Sunday, June 03, 2007

Transferring Ministers Between Conferences

¶ 347.1 of The Book of Discipline reads:

Ordained clergy or probationary members from other annual conferences of The United Methodist Church may be received by transfer into probationary or full membership with the consent of the bishops involved. Consultation with the chairperson or executive committee of the board of ordained ministry shall be held prior to the transfer.

A professor here at the Florida Campus of Asbury Theological Seminary told me that when he took his present job, he decided to transfer his membership to the Florida Conference so that he would have sacramental authority. Usually, he says, this kind of transfer involves the receiving bishop calling up the transferring bishop to verify that the elder or deacon is a quality minister. Then the elder or deacon is received into his/her new annual conference.

But this professor said that Florida required more. He had to write and turn in numerous candidacy essays, have two in-depth theological conversations with two District Superintendents, and have his psychs done again.

This practice makes sense. Hypothetically, an unscrupulous bishop could fob off his bad elders to other conferences by saying "Oh, sure! Tom is great! We sure will miss him and all of the wonderful work that he's done here." to the receiving bishop.

Maybe we should update the Discipline to reflect this practice. What do you think?

[cross-posted]

5 comments:

Jim said...

I've heard one reason the Florida Annual Conference is restrictive is based on Florida's increasing population.

They have an inordinately high number of pastors who seek to transfer in and more when you include pastors retiring to Florida. As a result of supply and demand they have increased their "entrance requirements" if you will.

In a somewhat related note, it seems like the candidacy process for ordination has become so long and arduous that I wonder if some worthy pastors choose not to pursue it or shift to other denominations.

My wife was ordained under the 1996 Discipline, and asked the question, based on the current requirements, interviews, and timelines, would Jesus be eligible and complete Ordination in the United Methodist Church?

The process takes longer than Jesus' entire time in public ministry. That seems like it could be a barrier that prohibits some otherwise excellent pastors from following their call.

CBrulee said...

The UMC would benefit from some sort of process that verified performance of a minister changing Conferences. But I'm at a loss as to how to prevent deliberate deception.

It seems to me that the real problem in cases of deception and "passing off problems" is an inability or lack of desire by the Conference leadership to appropriately counsel and minister to a pastor who needs it.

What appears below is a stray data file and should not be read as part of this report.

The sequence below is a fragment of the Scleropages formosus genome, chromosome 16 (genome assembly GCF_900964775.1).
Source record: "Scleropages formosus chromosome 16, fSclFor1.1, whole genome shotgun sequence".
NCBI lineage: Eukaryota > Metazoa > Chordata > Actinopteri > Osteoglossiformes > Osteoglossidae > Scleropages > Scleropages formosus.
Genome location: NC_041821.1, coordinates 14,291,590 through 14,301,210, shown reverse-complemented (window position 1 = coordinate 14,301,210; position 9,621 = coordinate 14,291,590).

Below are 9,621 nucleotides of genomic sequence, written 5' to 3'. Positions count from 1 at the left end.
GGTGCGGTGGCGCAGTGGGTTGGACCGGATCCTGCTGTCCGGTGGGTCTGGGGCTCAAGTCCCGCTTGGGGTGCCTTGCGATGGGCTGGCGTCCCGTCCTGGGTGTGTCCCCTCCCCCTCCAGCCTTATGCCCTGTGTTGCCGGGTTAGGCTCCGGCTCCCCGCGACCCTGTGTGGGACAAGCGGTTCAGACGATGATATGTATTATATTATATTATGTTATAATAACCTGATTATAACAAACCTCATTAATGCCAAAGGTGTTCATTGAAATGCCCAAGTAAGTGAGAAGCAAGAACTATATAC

In any case, an increase of focus on the Holy Spirit within UMC administrative bodies would benefit all. Too many church members feel that their district and conference leadership barely considers the spiritual needs of congregations in pastoral assignments.

Todd said...

I believe the length of time required in UMC conferences is necessary because of the failure of local churches and districts to mentor and/or screen "worthy" candidates along the way to ordination.

The local Charge Conference has to approve of candidates to move forward. Yet many of our local Charge Conferences have little to do with announced candidates.

District Committees of Ministry do provide a bit more oversight. That oversight is lost, however, when candidates move off to seminary.

That means that the bulk of the process falls to the Annual Conference. If we could develop some clear mentoring/oversight at the local church and district levels, then the end of the process could be shortened.

Rev. C. S. Roberts said...

The Discipline always sets the minimum. I applaud Conferences that require more than just the minimum while keeping the top-down rules to the minimum.

Nathan Mattox said...

As a minister who has transferred conferences (AR to OK) that sounds pretty involving. Florida probably doesn't want to have many transfers in because they probably have lots of folks looking to retire there, etc. I think the Cal-Pac has the same problem. Keep the discipline like it is. If conferences want to heap on extras, that's their perogative. As for unscrupulous bishops, I'd say we need to have a little more trust in our bishops not to deal in underhanded schemes. Come on--give them some credit. Maybe I'm naive, but my perspective is that we need to trust that the Spirit is involved in the "making of bishops" and the decisions they make are for the good of the church.
In an increasingly mobile world, where pastor's spouses professional careers (like my own) carry them to regions beyond the antiquated conferences, the rigid systems of the Florida and Cal-Pac's will only be barriers to young adults (with young adult professional spouses) entering the ministry. If we want to make the ministry more and not less attractive to young adults, we need less barriers to conference transfers, not more.

If the doors of perception were cleansed every thing would appear to man as it is: infinite. ~William Blake
www.nathanmattox.blogspot.com